Theatre Review: Virtual production of ‘Barbara’s Blue Kitchen’ at Aurora Theatre

Chloe Kay (Photos by Casey Gardner)

It takes more than a pandemic to keep the fabulous invalid (theatre) down; Aurora Theatre is producing a country fried musical called “Barbara’s Blue Kitchen,” with book, music, and lyrics by Lori Fischer. The show is part of Aurora’s “Our Stage Onscreen Digital Series” project and runs through Oct. 10. To reserve a seat (so to speak) you must contact the theatre’s website at Auroratheatre.com.

The theatre’s “A” team is here: Justin Anderson is directing, with musical direction by Ann-Carol Pence. These two have helmed some of Atlanta’s most memorable shows in recent years.

The show features a remarkable performance by Chloe Kay (a WatersEdge Records recording artist) who plays Barbara Jean, the diner’s owner; but she also plays a warm-hearted nurse, an elderly widow, a mother of three boys, and an insecure young waitress named Jeanette. Ms. Kay plays seven roles in all.

There is also a local radio DJ, played very well by Skyler Brown. These two constitute the entire cast. By the way, both actors are alumni of Aurora Theatre’s Apprentice Company.

You may wonder how Barbara Jean can play scenes with characters whom she is also playing! For that, we bow to the digital wizardry of film (about which I am largely ignorant). But I’ve read that Ms. Kay filmed the other characters’ tracks first. And then, Barbara must react seamlessly to each person she plays. It’s really quite a tour de force.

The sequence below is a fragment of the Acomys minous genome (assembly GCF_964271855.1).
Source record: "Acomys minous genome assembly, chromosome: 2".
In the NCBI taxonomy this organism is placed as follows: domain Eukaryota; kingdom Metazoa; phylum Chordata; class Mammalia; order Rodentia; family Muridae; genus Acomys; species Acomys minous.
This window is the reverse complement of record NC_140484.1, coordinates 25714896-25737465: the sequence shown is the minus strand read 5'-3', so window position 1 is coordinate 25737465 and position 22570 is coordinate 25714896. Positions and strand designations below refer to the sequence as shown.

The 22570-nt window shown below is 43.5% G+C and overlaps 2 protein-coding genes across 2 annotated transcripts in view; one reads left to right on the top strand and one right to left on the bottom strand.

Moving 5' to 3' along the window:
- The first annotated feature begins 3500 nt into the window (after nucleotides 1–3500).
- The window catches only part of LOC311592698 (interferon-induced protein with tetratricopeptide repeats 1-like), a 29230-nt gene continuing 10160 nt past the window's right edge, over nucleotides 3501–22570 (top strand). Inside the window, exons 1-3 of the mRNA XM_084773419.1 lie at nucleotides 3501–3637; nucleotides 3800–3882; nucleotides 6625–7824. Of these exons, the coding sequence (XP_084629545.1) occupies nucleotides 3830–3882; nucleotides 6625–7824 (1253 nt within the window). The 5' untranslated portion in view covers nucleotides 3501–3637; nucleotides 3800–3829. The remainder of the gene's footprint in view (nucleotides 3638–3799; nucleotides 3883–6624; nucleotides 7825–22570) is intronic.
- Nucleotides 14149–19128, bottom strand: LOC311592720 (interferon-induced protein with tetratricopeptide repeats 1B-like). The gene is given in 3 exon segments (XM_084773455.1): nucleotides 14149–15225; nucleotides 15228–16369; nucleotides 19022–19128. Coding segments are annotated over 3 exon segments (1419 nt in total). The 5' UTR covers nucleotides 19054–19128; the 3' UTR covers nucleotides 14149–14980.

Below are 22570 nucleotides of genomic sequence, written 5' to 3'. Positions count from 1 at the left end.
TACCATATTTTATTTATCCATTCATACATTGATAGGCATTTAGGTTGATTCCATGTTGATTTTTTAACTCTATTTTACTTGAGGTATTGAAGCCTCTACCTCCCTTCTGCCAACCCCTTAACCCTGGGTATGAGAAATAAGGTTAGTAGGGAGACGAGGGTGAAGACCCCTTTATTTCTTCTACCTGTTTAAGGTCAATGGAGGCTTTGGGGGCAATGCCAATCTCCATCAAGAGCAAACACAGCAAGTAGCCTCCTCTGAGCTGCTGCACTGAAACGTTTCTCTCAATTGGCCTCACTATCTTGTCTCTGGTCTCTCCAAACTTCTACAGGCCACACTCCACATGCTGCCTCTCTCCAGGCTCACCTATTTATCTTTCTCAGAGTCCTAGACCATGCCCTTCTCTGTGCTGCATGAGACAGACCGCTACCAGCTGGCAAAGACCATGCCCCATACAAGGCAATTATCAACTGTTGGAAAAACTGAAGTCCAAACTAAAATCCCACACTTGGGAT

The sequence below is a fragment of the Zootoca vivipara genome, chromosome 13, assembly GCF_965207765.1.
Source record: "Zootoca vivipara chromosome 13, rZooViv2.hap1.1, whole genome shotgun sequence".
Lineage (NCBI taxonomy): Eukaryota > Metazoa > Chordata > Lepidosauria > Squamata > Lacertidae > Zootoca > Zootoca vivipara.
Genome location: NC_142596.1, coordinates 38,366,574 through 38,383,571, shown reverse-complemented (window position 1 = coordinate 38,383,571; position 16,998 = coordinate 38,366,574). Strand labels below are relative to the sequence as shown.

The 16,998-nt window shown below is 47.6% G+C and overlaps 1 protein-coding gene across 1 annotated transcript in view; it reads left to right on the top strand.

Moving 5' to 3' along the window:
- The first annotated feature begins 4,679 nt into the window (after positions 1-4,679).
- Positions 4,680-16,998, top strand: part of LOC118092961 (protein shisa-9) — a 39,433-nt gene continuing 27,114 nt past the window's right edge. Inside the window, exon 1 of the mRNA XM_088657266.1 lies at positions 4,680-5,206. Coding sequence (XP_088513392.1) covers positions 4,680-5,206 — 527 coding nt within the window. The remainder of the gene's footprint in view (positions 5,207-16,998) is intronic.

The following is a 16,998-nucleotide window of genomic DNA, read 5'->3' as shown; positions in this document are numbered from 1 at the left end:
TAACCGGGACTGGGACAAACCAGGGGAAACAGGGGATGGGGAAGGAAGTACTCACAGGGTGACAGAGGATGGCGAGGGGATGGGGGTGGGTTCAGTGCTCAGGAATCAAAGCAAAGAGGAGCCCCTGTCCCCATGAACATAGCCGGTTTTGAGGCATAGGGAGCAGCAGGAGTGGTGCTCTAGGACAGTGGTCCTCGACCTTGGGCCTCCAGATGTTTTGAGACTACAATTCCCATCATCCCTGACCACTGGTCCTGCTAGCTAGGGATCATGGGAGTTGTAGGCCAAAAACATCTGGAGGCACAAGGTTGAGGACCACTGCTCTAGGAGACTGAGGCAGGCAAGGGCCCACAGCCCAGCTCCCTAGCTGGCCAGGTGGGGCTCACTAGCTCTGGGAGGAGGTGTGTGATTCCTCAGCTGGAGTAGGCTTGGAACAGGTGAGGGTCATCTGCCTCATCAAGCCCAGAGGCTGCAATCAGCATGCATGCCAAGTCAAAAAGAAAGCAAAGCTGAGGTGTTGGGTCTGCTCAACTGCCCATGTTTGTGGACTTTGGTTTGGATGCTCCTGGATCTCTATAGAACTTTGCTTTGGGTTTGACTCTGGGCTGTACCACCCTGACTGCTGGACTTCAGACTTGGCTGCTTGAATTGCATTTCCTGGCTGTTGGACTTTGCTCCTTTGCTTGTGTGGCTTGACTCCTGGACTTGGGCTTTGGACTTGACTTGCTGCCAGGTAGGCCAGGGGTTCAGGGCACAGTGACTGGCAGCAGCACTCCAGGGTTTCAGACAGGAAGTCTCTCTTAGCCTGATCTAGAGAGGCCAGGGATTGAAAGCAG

Skyler Brown and Chloe Kay

Speaking of Ms. Kay, she possesses a fine singing voice which projects warmth and sincerity easily. Even though Mr. Brown also sings well and is accomplished, the show belongs to Barbara Jean and her “fellow actors.”

The setting is Watertown, a small town close to Nashville. So we have a picture (only a teensy bit hackneyed) of small town Southern life filled with gentle comedy (“That woman is a living testament to what happens when you exclude vegetables from your diet,” says Barbara Jean).

Director Anderson has wisely said that the power of community is the heart of the play; considering the times we’re going through, that statement is more profound than you may realize. Mr. Anderson further says, “We’re maintaining the pulse of a community that definitely needs connection.” I think the community he speaks of could be the entire country.

The play’s music ranges easily from folk to country to contemporary. The lyrics provide a lot of fun: “Love can make the blind man see”; “I feel love comin’ through”; “Waiting for the tree to fall”; “Crazy is the other side of being afraid.”

The scenic design is by Jon Sandmaier; lighting and sound design by Daniel Pope.

We have Skyler Brown on guitar; Hayden Rowe on violin; and Maurice Figgins on bass. The music is smooth and professional, recorded expertly with the vocals.

Would you like to know the special of the day? It’s a genuine look into the hearts of everyday people.

All you have to do is purchase a ticket for the best seat in the house; running time is about 75 minutes. All the information you need is found on Aurora’s website. I would suggest you support theatre in Atlanta and have a good time. “Barbara’s Blue Kitchen” is waiting.

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